We were fortunate to have many experienced naturalists, nature enthusiasts and biologists participate in this year’s challenge, and their expertise and insights were invaluable in helping us identify and understand the many species we observed.
But we were also thrilled to see so many new nature enthusiasts join the challenge, many of whom were able to discover and document species they had never seen before. This is exactly the kind of engagement we hope to inspire through events like the City Nature Challenge.
So to all of the naturalists – just starting out, and experienced- who participated in this year’s challenge, we extend our deepest appreciation and thanks. Your efforts have not only contributed to our understanding of local biodiversity but have also inspired a new generation of nature enthusiasts to get out and explore the natural world. We look forward to seeing what we can discover together in the years to come.
So if this all sounds exciting, please download the free iNaturalist app to your smart phone, explore the City Nature Challenge and Saskatoon on your computer at home and join in any time of the year! Find it! Snap it! Share it! Be the Voice for Nature. Stay tuned for summer and fall events and BioBlitzes.
For directions as to how to drive to “George Genereux” Urban Regional Park
For directions on how to drive to Richard St. Barbe Baker Afforestation Area
For more information:
Blairmore Sector Plan Report; planning for the Richard St. Barbe Baker Afforestation Area, George Genereux Urban Regional Park and West Swale and areas around them inside of Saskatoon city limits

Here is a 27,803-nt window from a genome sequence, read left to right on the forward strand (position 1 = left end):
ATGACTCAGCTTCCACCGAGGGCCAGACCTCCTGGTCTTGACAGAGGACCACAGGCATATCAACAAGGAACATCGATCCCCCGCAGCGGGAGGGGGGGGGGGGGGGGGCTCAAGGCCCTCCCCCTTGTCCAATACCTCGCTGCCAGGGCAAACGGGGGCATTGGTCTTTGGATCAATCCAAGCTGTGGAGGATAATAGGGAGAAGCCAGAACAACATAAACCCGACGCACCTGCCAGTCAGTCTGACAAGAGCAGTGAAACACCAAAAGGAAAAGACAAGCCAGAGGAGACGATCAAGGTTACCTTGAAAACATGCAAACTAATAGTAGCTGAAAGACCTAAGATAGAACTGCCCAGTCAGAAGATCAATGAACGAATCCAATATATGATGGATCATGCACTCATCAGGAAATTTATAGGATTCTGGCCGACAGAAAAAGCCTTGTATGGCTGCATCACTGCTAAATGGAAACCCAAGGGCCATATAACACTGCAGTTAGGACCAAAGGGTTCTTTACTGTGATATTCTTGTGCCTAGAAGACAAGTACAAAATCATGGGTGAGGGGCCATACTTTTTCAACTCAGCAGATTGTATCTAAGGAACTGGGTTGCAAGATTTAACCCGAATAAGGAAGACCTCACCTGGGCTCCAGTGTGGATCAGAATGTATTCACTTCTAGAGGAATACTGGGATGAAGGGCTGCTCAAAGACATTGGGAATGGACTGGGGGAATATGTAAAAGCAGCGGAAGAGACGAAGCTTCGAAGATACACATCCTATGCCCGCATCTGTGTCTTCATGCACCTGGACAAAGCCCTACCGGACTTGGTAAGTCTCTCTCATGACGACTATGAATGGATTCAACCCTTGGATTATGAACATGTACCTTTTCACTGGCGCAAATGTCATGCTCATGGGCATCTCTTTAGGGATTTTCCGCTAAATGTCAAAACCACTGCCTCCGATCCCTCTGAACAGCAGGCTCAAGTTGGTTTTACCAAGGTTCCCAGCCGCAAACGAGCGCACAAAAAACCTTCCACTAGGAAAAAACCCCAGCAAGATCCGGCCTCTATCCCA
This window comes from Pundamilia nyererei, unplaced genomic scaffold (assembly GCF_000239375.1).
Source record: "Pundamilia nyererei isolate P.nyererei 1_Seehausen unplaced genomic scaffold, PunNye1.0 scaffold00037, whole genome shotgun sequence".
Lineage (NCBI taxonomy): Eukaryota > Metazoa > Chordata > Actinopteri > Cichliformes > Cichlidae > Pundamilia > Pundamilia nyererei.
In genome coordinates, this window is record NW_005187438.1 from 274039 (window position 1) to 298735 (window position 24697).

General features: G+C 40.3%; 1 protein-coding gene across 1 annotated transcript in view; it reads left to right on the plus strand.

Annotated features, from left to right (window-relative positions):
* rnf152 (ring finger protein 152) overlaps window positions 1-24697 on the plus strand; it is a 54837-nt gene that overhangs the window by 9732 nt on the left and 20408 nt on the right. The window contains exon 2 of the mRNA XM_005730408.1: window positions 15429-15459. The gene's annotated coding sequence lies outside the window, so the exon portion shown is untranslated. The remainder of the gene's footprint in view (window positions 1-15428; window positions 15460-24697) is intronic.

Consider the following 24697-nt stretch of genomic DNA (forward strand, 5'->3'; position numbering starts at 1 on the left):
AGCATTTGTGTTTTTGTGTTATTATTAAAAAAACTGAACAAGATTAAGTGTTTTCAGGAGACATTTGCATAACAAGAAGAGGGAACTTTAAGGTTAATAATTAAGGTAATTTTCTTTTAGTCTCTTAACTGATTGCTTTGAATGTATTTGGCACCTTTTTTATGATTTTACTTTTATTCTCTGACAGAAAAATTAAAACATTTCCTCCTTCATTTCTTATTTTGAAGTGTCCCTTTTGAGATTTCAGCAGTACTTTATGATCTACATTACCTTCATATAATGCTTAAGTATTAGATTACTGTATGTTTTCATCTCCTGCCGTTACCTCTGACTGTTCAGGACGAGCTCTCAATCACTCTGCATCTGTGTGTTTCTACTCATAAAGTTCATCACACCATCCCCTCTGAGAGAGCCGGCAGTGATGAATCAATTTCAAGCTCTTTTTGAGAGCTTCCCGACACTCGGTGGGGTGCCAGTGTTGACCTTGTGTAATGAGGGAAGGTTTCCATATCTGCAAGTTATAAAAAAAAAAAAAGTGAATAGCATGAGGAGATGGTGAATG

NEW P4G District Official Community Plan
Richard St. Barbe Baker Afforestation Area is located in Saskatoon, Saskatchewan, Canada north of Cedar Villa Road, within city limits, in the furthest south west area of the city. 52° 06′ 106° 45′
Part SE 23-36-6 – Afforestation Area – 241 Township Road 362-A
Part SE 23-36-6 – SW Off-Leash Recreation Area (Richard St. Barbe Baker Afforestation Area ) – 355 Township Road 362-A
S ½ 22-36-6 Richard St. Barbe Baker Afforestation Area (West of SW OLRA) – 467 Township Road 362-A
NE 21-36-6 “George Genereux” Afforestation Area – 133 Range Road 3063
Wikimapia Map: type in Richard St. Barbe Baker Afforestation Area
Google Maps South West Off Leash area location pin at parking lot
Web page: https://stbarbebaker.wordpress.com
Where is the Richard St. Barbe Baker Afforestation Area? with map
Where is the George Genereux Urban Regional Park (Afforestation Area)?with map
Tumblr friendsafforestation.tumblr.comFacebook Group Page: Users of the George Genereux Urban Regional Park
Facebook: StBarbeBaker Afforestation Area
Facebook for the non profit Charity Friends of the Saskatoon Afforestation Areas Inc. FriendsAreas
Facebook group page : Users of the St Barbe Baker Afforestation Area
Facebook: South West OLRA
Twitter: St Barbe Baker Charity Twitter:FriendsAreas
Please help protect / enhance your afforestation areas, please contact the Friends of the Saskatoon Afforestation Areas Inc. (e-mail / e-transfers )Support the afforestation areas with your donation or membership ($20.00/year). Please donate by paypal or by using e-transfers Please and thank you! Your donation and membership is greatly appreciated. Members e-mail your contact information to be kept up to date!
Donations can be made through Paypal, Canada Helps, Contact Donate A Car Canada, SARCAN Drop & Go 106100594 for the Friends of the Saskatoon Afforestation Areas Inc.
United Nations Decade on Ecosystem Restoration
Use the UN Decade’s Visual Identity
Make it your own
Spread the word about the UN Decade
Let’s Bring Back Forests
Let’s Green Our Cities
“Be like a tree in pursuit of your cause. Stand firm, grip hard, thrust upward. Bend to the winds of heaven..”
Richard St. Barbe Baker